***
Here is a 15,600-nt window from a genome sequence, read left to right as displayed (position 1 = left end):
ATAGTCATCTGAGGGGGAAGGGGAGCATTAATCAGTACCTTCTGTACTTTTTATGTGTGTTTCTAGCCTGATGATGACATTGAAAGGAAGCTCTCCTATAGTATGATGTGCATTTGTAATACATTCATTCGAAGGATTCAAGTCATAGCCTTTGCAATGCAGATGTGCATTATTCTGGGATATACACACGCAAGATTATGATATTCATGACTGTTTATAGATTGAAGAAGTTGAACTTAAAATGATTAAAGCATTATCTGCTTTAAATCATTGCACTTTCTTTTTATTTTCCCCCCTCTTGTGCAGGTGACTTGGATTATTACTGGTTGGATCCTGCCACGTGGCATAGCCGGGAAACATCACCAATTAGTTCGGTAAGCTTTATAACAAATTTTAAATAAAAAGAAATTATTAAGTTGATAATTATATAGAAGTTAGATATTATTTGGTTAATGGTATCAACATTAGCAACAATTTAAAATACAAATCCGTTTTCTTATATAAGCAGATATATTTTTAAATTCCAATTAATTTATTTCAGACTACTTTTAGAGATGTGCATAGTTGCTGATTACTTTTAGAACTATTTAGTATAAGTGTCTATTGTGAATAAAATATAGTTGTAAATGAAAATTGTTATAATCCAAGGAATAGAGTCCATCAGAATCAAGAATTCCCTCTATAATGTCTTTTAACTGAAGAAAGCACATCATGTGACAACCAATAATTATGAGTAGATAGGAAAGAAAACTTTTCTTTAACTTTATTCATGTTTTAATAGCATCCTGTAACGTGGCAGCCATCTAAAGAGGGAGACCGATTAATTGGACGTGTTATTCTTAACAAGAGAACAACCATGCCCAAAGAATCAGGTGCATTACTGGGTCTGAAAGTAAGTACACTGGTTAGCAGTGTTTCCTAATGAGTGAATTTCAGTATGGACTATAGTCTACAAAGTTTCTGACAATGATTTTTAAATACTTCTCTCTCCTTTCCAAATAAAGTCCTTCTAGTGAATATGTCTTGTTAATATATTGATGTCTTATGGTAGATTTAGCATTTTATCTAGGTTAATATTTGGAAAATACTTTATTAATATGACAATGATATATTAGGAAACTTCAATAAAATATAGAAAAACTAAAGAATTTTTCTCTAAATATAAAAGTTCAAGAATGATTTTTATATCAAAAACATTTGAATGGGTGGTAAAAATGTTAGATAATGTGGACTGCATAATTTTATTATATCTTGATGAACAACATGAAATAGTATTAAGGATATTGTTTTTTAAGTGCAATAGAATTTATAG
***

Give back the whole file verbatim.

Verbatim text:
Here is a 15,600-nt window from a genome sequence, read left to right as displayed (position 1 = left end):
ATAGTCATCTGAGGGGGAAGGGGAGCATTAATCAGTACCTTCTGTACTTTTTATGTGTGTTTCTAGCCTGATGATGACATTGAAAGGAAGCTCTCCTATAGTATGATGTGCATTTGTAATACATTCATTCGAAGGATTCAAGTCATAGCCTTTGCAATGCAGATGTGCATTATTCTGGGATATACACACGCAAGATTATGATATTCATGACTGTTTATAGATTGAAGAAGTTGAACTTAAAATGATTAAAGCATTATCTGCTTTAAATCATTGCACTTTCTTTTTATTTTCCCCCCTCTTGTGCAGGTGACTTGGATTATTACTGGTTGGATCCTGCCACGTGGCATAGCCGGGAAACATCACCAATTAGTTCGGTAAGCTTTATAACAAATTTTAAATAAAAAGAAATTATTAAGTTGATAATTATATAGAAGTTAGATATTATTTGGTTAATGGTATCAACATTAGCAACAATTTAAAATACAAATCCGTTTTCTTATATAAGCAGATATATTTTTAAATTCCAATTAATTTATTTCAGACTACTTTTAGAGATGTGCATAGTTGCTGATTACTTTTAGAACTATTTAGTATAAGTGTCTATTGTGAATAAAATATAGTTGTAAATGAAAATTGTTATAATCCAAGGAATAGAGTCCATCAGAATCAAGAATTCCCTCTATAATGTCTTTTAACTGAAGAAAGCACATCATGTGACAACCAATAATTATGAGTAGATAGGAAAGAAAACTTTTCTTTAACTTTATTCATGTTTTAATAGCATCCTGTAACGTGGCAGCCATCTAAAGAGGGAGACCGATTAATTGGACGTGTTATTCTTAACAAGAGAACAACCATGCCCAAAGAATCAGGTGCATTACTGGGTCTGAAAGTAAGTACACTGGTTAGCAGTGTTTCCTAATGAGTGAATTTCAGTATGGACTATAGTCTACAAAGTTTCTGACAATGATTTTTAAATACTTCTCTCTCCTTTCCAAATAAAGTCCTTCTAGTGAATATGTCTTGTTAATATATTGATGTCTTATGGTAGATTTAGCATTTTATCTAGGTTAATATTTGGAAAATACTTTATTAATATGACAATGATATATTAGGAAACTTCAATAAAATATAGAAAAACTAAAGAATTTTTCTCTAAATATAAAAGTTCAAGAATGATTTTTATATCAAAAACATTTGAATGGGTGGTAAAAATGTTAGATAATGTGGACTGCATAATTTTATTATATCTTGATGAACAACATGAAATAGTATTAAGGATATTGTTTTTTAAGTGCAATAGAATTTATAG